No, I felt great both ways. The only dietary change that I've ever really felt the impact of was giving up sugar. I was convinced primarily by Denise Minger's work at
Just wondering if you've read this article by Tim Ferris
about the China Study book, and if so, what you think of it.
While we're on the topic, have you read the 4 hour body?
Don't eat sugar. Don't eat processed foods. Eat real food. A quality vegan meal can be a satisfying privilege. I also know of vegans who preach a holier than thou message yet eat lazy pasta meals. And tofu? Like you, I need more info. I also don't buy the notion that all animals are treated cruelly and that all meat and dairy is pure poison.
But I do believe that a 51% focus on diet and 49% focus on yoga is optimal, so my attention now turns toward increasing my intake of vegan meals. I just won't wear the label. Hope you understand.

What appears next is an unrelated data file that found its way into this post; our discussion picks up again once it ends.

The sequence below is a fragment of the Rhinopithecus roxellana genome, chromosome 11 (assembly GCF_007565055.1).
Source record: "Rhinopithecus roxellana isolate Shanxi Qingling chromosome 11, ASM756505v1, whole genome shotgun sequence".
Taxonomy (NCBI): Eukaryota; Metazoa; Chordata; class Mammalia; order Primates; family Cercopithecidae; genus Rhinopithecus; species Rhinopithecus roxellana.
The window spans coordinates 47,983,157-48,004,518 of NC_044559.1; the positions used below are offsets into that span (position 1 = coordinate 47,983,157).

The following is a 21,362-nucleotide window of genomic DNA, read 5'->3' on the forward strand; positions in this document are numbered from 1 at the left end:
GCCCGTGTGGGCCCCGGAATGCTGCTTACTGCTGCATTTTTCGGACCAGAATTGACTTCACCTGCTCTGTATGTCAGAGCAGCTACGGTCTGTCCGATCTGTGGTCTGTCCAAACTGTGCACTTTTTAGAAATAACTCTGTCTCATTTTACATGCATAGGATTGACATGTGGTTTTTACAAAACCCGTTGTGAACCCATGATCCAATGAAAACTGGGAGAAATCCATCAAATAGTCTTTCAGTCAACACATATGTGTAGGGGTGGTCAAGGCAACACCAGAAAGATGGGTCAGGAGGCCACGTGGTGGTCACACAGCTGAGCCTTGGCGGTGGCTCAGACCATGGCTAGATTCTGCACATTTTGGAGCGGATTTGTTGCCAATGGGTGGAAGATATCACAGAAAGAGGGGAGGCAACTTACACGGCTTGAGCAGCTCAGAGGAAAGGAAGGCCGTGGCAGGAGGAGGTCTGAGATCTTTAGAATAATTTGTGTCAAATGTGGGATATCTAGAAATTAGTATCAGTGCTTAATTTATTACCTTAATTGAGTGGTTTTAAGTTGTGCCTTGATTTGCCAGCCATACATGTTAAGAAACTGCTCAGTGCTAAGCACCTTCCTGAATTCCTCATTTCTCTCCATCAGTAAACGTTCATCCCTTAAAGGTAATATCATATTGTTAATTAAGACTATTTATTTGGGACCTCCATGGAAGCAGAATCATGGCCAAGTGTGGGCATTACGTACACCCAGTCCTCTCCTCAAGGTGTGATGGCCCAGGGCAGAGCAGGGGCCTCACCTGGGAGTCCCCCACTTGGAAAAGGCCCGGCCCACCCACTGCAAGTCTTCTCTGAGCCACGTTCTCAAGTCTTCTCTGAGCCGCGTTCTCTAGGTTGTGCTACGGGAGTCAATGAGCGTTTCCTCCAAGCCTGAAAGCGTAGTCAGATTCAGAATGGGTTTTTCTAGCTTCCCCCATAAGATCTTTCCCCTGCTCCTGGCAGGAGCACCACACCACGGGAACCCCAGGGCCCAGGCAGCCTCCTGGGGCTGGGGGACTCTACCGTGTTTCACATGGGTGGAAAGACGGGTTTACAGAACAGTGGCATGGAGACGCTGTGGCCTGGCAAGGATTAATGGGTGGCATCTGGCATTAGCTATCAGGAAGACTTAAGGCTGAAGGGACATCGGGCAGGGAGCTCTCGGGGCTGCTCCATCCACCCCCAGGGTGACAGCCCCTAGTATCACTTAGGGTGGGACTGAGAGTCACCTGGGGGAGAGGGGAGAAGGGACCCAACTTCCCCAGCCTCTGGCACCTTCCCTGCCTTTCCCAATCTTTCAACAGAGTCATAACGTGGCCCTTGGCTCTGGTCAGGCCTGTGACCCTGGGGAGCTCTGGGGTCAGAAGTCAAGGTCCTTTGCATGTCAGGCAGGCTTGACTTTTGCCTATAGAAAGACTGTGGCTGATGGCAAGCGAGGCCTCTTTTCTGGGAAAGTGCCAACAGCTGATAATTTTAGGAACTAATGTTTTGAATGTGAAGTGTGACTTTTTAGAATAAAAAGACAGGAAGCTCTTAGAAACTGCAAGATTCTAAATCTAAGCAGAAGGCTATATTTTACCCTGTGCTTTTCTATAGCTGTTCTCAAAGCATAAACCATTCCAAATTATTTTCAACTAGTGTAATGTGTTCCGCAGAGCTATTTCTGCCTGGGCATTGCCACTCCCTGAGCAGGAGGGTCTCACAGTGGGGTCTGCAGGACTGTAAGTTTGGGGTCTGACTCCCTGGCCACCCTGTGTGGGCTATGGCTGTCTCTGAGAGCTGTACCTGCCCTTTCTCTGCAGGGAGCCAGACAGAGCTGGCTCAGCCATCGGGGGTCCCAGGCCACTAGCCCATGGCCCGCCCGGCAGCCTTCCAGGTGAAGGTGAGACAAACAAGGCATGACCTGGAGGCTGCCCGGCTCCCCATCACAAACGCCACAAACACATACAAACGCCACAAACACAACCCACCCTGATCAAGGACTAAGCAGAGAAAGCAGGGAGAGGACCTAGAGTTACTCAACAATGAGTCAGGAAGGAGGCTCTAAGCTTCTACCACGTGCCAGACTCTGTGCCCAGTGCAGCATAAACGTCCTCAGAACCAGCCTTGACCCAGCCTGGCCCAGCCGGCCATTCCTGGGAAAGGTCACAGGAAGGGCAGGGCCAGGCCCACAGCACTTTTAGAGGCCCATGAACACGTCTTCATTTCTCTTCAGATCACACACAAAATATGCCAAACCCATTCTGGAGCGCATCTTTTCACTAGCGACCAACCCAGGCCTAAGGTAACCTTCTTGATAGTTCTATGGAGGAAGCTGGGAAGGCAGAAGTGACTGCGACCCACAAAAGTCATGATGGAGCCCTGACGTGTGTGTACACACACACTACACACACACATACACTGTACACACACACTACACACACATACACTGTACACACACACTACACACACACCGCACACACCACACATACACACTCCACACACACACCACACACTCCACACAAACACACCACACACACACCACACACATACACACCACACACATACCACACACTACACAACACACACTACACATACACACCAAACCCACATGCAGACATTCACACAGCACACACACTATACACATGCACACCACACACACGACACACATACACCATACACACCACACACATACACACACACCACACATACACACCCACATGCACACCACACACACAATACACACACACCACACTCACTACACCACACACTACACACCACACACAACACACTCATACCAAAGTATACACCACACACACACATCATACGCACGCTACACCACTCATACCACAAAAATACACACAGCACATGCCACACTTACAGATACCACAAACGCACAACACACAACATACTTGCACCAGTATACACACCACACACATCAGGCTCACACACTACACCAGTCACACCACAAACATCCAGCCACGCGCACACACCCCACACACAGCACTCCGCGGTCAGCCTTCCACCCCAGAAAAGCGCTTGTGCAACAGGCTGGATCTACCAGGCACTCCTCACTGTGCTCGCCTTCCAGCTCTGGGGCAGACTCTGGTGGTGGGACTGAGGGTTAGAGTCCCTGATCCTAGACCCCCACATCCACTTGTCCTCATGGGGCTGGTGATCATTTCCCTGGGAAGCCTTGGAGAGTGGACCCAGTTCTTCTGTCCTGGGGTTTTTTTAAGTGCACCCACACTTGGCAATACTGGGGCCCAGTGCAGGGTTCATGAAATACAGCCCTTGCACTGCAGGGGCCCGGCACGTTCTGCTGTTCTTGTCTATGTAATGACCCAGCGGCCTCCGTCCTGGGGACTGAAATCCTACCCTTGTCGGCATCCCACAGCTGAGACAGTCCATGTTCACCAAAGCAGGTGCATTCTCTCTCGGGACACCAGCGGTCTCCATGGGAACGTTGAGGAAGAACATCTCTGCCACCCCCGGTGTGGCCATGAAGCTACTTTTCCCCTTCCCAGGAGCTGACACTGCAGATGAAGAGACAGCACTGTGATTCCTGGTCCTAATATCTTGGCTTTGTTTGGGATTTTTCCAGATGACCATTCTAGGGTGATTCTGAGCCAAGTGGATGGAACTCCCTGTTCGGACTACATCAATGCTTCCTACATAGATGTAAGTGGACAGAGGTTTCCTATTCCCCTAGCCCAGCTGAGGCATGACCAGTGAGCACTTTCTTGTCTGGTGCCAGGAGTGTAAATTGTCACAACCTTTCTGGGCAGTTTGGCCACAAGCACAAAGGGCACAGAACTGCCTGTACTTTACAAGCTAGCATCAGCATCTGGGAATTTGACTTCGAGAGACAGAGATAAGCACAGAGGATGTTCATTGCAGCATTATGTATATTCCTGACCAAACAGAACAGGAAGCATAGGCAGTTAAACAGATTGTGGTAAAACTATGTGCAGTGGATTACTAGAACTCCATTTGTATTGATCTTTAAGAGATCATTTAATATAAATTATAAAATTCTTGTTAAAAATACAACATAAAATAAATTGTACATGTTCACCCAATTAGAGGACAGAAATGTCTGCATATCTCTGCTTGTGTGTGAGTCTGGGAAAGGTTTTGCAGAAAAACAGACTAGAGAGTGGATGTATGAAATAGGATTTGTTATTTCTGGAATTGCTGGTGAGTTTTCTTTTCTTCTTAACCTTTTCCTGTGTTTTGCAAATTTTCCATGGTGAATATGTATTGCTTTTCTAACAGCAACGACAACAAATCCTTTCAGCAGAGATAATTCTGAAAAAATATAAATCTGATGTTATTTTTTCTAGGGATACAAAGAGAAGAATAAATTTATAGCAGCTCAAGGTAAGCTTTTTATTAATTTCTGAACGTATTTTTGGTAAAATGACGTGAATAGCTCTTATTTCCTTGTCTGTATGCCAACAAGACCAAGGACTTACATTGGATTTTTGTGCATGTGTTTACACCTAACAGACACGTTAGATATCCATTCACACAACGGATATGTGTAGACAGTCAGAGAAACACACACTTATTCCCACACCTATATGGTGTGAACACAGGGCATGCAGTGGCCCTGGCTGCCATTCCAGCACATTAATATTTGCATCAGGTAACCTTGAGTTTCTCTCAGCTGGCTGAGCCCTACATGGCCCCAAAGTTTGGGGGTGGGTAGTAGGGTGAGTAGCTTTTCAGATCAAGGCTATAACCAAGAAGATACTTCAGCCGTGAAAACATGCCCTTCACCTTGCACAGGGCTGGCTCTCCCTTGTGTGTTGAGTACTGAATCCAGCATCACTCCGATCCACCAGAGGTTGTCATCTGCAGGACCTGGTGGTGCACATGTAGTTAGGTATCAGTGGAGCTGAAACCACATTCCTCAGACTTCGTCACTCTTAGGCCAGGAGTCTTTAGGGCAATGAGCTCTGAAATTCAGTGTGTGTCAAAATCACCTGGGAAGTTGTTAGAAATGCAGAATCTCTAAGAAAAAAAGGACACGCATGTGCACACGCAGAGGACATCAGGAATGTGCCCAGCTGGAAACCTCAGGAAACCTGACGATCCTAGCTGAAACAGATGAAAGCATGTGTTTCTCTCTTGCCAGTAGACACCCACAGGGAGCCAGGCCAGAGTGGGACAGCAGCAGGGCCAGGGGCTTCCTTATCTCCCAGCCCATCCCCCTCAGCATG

although I agree that meat isn't healthy the way you put it, I for sure know that you are exaggerating about the pigs and other animals when it comes to their health. I know it happens, and maybe even more in the US, but we've had plenty of meat from our own animals, even a young cow (1 year old) which we always had outside during the day and during night it was in a stable that was big enough to contain 10 cows if they didn't need any room. We also had pigs, and those were more 'professionally' raised, but those still had enough space and I know that out of 200 no more than 10 would have died over the course of 3 months. This may seem like a big number, but how many animals can you name that are born in the wild where such a high level of survival (95%) can be reached? And when those pigs went to the slaughterhouse, those were able to move by themselves. I don't know because I never seen it, but if ever beatings (maybe) or electrocuting (I really doubt it) was used it was to get them running in the right direction instead of RUNNING the wrong way. There's various other examples I could give and I do know the quality of the life of those animals wasn't as good as in the wild, but you are making it sound a lot worse.